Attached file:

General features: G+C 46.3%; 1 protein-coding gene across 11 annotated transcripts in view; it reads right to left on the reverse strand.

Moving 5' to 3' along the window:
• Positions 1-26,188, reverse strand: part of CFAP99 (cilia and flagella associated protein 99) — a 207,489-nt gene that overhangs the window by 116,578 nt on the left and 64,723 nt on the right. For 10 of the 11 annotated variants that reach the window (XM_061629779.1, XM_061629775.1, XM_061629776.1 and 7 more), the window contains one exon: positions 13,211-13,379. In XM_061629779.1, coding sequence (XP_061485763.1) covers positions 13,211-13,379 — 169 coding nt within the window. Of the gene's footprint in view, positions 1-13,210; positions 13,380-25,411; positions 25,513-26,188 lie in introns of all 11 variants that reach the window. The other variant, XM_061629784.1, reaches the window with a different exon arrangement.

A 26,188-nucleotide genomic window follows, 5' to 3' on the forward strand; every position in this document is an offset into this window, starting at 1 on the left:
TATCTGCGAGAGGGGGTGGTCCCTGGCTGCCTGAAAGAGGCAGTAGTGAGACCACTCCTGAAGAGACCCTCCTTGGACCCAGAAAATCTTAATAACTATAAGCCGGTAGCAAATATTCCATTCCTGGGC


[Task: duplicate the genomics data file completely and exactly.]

General features: G+C 46.3%; 1 protein-coding gene across 11 annotated transcripts in view; it reads right to left on the reverse strand.

Moving 5' to 3' along the window:
• Positions 1-26,188, reverse strand: part of CFAP99 (cilia and flagella associated protein 99) — a 207,489-nt gene that overhangs the window by 116,578 nt on the left and 64,723 nt on the right. For 10 of the 11 annotated variants that reach the window (XM_061629779.1, XM_061629775.1, XM_061629776.1 and 7 more), the window contains one exon: positions 13,211-13,379. In XM_061629779.1, coding sequence (XP_061485763.1) covers positions 13,211-13,379 — 169 coding nt within the window. Of the gene's footprint in view, positions 1-13,210; positions 13,380-25,411; positions 25,513-26,188 lie in introns of all 11 variants that reach the window. The other variant, XM_061629784.1, reaches the window with a different exon arrangement.

A 26,188-nucleotide genomic window follows, 5' to 3' on the forward strand; every position in this document is an offset into this window, starting at 1 on the left:
TATCTGCGAGAGGGGGTGGTCCCTGGCTGCCTGAAAGAGGCAGTAGTGAGACCACTCCTGAAGAGACCCTCCTTGGACCCAGAAAATCTTAATAACTATAAGCCGGTAGCAAATATTCCATTCCTGGGC